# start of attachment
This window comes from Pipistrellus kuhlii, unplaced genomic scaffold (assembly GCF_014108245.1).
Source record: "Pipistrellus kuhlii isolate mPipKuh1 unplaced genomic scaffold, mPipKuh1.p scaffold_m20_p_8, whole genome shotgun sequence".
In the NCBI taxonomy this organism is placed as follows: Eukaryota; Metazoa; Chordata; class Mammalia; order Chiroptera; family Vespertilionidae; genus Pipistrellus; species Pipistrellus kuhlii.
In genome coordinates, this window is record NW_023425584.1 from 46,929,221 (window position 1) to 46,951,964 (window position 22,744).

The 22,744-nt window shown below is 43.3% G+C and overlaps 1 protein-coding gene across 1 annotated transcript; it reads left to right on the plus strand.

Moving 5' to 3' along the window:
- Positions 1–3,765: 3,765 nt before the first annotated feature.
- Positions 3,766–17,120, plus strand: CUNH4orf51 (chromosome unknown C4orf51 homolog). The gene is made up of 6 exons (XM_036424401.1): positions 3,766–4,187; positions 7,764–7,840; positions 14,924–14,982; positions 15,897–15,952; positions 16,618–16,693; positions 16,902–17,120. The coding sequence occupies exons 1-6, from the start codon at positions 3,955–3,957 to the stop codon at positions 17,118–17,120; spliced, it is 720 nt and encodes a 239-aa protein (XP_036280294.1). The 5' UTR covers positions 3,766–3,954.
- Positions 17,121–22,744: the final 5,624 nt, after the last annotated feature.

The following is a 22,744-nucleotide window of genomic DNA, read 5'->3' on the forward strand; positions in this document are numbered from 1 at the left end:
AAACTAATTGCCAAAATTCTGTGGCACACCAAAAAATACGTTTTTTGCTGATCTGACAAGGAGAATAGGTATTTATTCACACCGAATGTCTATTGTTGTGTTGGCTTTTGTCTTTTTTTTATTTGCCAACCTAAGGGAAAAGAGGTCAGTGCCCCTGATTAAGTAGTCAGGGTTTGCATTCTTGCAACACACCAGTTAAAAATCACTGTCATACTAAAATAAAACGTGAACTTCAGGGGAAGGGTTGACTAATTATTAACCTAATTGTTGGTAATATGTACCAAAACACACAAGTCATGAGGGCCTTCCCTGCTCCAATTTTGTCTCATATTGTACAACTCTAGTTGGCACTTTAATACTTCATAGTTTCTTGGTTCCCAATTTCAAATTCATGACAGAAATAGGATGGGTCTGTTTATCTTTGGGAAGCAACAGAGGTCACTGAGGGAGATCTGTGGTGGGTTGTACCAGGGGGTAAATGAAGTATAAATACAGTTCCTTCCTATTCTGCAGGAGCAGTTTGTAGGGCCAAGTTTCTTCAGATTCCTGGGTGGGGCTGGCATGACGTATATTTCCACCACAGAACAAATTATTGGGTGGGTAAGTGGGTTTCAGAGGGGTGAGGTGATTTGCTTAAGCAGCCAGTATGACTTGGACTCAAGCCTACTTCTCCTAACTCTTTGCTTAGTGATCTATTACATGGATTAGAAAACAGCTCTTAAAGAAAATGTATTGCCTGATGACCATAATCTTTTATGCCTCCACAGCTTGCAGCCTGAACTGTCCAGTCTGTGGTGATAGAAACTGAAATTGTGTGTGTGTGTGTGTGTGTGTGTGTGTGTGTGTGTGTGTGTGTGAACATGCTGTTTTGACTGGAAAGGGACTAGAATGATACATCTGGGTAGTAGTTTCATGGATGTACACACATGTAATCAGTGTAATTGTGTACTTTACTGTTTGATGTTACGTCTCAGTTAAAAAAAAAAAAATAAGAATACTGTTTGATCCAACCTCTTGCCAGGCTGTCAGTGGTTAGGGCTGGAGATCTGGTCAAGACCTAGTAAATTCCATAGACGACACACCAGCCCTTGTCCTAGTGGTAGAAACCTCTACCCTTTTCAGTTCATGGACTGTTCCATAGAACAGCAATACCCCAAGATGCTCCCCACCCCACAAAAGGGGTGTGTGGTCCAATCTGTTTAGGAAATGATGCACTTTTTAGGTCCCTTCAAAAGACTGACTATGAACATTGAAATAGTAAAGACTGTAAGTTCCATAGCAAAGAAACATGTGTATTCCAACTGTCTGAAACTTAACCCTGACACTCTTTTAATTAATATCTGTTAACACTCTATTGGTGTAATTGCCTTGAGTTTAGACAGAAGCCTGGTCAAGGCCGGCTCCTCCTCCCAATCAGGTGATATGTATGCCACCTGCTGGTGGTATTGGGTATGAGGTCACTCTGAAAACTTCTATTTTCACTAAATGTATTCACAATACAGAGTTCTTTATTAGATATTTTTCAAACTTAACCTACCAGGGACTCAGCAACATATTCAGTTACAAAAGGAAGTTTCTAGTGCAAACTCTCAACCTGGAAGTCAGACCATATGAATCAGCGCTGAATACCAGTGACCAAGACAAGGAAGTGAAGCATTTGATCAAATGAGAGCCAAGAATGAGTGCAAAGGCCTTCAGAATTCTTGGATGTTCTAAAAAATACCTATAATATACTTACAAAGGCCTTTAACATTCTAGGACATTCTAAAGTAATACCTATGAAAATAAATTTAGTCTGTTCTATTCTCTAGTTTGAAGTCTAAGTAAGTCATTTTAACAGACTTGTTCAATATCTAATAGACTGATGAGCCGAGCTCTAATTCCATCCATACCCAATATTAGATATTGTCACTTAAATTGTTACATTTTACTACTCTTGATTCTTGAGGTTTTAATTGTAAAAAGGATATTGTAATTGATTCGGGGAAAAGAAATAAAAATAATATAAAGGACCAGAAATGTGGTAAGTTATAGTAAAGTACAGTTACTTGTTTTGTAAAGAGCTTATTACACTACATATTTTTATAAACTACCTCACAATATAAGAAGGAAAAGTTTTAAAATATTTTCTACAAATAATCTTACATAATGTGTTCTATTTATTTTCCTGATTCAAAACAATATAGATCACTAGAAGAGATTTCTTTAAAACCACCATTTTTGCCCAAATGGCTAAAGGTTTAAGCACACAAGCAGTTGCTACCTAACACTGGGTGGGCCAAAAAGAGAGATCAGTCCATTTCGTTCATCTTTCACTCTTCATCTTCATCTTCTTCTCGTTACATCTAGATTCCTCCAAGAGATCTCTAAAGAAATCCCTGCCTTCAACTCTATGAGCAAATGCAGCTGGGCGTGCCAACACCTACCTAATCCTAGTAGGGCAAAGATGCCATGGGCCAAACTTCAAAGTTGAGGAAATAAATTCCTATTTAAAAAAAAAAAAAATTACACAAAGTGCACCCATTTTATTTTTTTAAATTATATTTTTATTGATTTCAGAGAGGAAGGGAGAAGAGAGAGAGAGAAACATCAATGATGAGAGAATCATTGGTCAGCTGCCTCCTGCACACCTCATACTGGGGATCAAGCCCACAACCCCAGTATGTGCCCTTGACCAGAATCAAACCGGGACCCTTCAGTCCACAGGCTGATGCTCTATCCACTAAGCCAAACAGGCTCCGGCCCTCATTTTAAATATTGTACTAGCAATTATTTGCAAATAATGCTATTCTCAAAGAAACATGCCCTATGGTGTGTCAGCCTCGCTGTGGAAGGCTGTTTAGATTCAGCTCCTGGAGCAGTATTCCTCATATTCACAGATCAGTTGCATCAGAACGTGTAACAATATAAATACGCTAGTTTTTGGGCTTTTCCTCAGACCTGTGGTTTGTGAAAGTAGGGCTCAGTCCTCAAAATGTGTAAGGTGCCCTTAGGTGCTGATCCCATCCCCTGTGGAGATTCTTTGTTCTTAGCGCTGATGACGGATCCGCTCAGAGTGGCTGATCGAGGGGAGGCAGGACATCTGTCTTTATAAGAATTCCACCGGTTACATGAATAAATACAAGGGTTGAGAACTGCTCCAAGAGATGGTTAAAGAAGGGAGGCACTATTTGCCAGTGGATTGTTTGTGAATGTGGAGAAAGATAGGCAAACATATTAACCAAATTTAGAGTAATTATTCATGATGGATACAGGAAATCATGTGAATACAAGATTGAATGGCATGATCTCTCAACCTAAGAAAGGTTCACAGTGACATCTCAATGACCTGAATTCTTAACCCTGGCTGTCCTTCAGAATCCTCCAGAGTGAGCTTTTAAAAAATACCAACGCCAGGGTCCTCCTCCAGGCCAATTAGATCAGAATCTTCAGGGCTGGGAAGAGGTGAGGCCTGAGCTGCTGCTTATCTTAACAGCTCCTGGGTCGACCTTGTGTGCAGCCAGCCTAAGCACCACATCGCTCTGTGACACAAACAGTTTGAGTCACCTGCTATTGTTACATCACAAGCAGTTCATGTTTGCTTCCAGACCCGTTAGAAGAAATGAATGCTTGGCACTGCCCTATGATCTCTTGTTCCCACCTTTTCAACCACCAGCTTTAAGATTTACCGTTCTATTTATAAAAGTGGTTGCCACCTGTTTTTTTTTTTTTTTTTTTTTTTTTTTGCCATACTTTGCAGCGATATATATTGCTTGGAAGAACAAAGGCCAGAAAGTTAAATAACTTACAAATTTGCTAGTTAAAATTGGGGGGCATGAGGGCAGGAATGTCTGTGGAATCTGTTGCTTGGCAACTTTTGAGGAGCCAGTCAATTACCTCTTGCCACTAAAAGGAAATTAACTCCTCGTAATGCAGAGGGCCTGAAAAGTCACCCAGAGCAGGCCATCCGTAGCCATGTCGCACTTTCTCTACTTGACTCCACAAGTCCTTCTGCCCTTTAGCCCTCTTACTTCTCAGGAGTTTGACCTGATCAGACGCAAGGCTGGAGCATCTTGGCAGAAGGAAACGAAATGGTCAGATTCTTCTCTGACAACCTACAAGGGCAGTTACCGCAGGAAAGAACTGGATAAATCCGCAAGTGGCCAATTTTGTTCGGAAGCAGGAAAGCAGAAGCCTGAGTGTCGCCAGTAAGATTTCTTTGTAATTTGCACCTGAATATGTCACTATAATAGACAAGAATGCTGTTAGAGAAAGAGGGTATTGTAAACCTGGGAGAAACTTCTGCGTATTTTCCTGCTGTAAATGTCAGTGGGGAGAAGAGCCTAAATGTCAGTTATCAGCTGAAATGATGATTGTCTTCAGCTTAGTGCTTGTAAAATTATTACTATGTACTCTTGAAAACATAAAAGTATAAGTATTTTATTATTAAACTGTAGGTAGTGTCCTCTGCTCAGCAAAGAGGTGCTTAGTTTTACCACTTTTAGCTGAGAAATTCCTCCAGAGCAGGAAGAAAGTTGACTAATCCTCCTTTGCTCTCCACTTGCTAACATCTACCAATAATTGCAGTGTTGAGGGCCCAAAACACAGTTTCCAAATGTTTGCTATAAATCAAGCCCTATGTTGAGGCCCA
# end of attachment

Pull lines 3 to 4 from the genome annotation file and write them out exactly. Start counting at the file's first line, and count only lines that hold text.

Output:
In the NCBI taxonomy this organism is placed as follows: Eukaryota; Metazoa; Chordata; class Mammalia; order Chiroptera; family Vespertilionidae; genus Pipistrellus; species Pipistrellus kuhlii.
In genome coordinates, this window is record NW_023425584.1 from 46,929,221 (window position 1) to 46,951,964 (window position 22,744).